30. fencepost says:

    They can get it taken down promptly because:
    * they have someone dedicated to monitoring blogs specifically for discussion of Walmart (which means they learned about it promptly),
    * the online store is effectively a single store so there’s probably only one person who needs to be contacted,
    * It’s very easy for the person who first found it to monitor that it’s actually been removed.

    This is in contrast to the nazi shirts where they have to send something out to all of the store “Oh, it’s more crap coming in from corporate” managers to get the shirts pulled from the shelves and they don’t have a good way to monitor that that’s actually happened. On the other hand, corporate can set the pricing, etc. for the shirt so that it’s not actually purchasable without having to deal with the individual stores.

    I can almost guarantee that internally there’s been no communication out to the store managers that says *why* the shirt needs to be pulled.

  31. Oh_Lord says:

    Hi. deceptively named to sound like it’s a Japanese comicbook publisher when it’s nothing of the sort

    Animeworldworder: Yaoi is the genre name, not the medium. They’re not calling themselves ‘yaoi manga press’ so I see not reason to speak like that. On that note, you’re coming off as just another purist with labeling issues. Manga = Japan…yeah, in the outside world. But at the Tokyo Big Site, it’s called COMIket, not MANGAket. Ok chief?

    The people at Yaoi Press are pretty much almost self published, and don’t have the same quality check as Tokyo Pop does.

    anoniemouse, excuse me? I’ve been published by Yaoi Press, as well as a few other companies currently making comics in the manga-medium stateside. They paid me for my work, and quite frankly, having held books in my hand from both companies, the YP books use a thicker stock and a cleaner print than many TP titles. Last I looked, there were no glaring editorial errors in my worked published by them, and so I have no complaints. No company is perfect, even Tokyo Pop has errors every now and then. Stop being so pedantic.

    Ok, I think the crises has been averted for the most part since Wal-Mart has uncatalogued the works, but I find it quite disappointing that the same old same old is still being displayed here in some of these comments: xenophobic-otaku-tripe, and outright purist snobbery. BTW…Tokyo Pop does license ‘yaoi’ through their imprint BLU.

  32. anoniemouse says:

    oh_lord: Clearly you missed the entire point of my arguement. It’s not about grammarical errors, nor print quality, but rather artistic quality. Whereas Tokyopop does license Yaoi again these are of a lot higher quality that the works from Yaoi Press. Surely you’re not compariring yourself or any of the artists at Yaoi Press to Yun Kouga?

  33. tiff_file says:

    animeworldorder You are incorrect on several matters:

    1. Yaoi Hentai is not a 100% USA publication. It’s printed in the USA, but the creators are primarily not from the United States. Most of the contributors of the book are Chinese and Indonesian. It’s distributed to seven countries. The United States is just one of them.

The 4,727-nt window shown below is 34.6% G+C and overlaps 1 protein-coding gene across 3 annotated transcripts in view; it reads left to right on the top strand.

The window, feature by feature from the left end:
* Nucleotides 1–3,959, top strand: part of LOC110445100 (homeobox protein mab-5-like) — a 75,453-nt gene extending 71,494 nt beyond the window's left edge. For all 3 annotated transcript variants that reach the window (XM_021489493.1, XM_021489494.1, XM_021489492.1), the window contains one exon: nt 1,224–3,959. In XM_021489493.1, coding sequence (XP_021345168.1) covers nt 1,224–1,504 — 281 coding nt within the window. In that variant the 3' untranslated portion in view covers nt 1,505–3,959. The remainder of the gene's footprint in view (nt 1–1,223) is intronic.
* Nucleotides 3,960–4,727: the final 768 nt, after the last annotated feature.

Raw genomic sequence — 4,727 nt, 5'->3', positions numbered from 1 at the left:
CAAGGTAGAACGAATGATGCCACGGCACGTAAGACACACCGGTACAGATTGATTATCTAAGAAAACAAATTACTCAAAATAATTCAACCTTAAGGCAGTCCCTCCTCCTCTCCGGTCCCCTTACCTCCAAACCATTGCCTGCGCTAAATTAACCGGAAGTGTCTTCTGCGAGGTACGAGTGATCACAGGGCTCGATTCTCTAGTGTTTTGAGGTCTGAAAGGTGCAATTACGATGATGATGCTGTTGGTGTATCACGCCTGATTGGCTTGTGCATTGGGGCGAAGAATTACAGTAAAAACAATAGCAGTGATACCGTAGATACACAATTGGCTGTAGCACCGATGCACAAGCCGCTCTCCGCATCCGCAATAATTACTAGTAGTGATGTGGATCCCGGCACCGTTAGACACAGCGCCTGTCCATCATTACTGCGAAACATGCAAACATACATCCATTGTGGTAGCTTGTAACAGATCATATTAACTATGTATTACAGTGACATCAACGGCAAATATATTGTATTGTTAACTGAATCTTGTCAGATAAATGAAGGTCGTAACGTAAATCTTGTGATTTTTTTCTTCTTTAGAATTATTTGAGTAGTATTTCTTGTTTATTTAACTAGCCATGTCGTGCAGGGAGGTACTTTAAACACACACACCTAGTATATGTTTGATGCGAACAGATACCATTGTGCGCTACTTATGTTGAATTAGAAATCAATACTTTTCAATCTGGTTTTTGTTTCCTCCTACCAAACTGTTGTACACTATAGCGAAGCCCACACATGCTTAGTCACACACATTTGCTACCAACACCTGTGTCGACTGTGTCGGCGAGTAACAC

2. It’s not cheaper to create OEL manga from scratch than it is to license material. It’s MUCH cheaper to license material. When material is licensed you pay a 10% royalty on your retail price, then come up with an advance for your expected first print run. Any company other than Tokyopop and Viz have a print run of 3,000-8,000 copies, and this is usually on the lower end of the spectrum. A royalty advance on 5,000 copies, even with translation costs and graphic design, is no where near the cost of paying an artist to draw the pages from scratch. For a $13 book this advance is $6500. Artists take 3-8 hours to draw a page, including doing a draft, penciling, inking and toning. Let’s say they’re spectacular at their work and can do a page in 5 hours. Are the supposed to get minimum wage for this work? No. They should make enough to pay their bills, or at least $50/page. Letterer $5. Writer $20. Multipy these very low estimates by 192 pages. You think $14400 is cheaper than $6500? There’s a reason new small publishers license material rather than pay creators. It’s cheaper.

    3. There is no deceptive Marketing Campaign. That’s an insult to yaoi fans. They are extremely savvy. Yaoi Press has never tried to fool readers into thinking their books are Japanese. The creator’s names on the listings and in the books are generally not pretend Japanese names. The books are published in Western reading format. The web site states clearly what their publishing. Yaoi is a term used to describe material made by Westerners all the time. It’s the word readers identify with for gay subject matter that’s intended for women readers. Manga is also a term that readers identify with a certain style of drawing. OEL Manga or Global Manga indicates that these are not Japanese made books.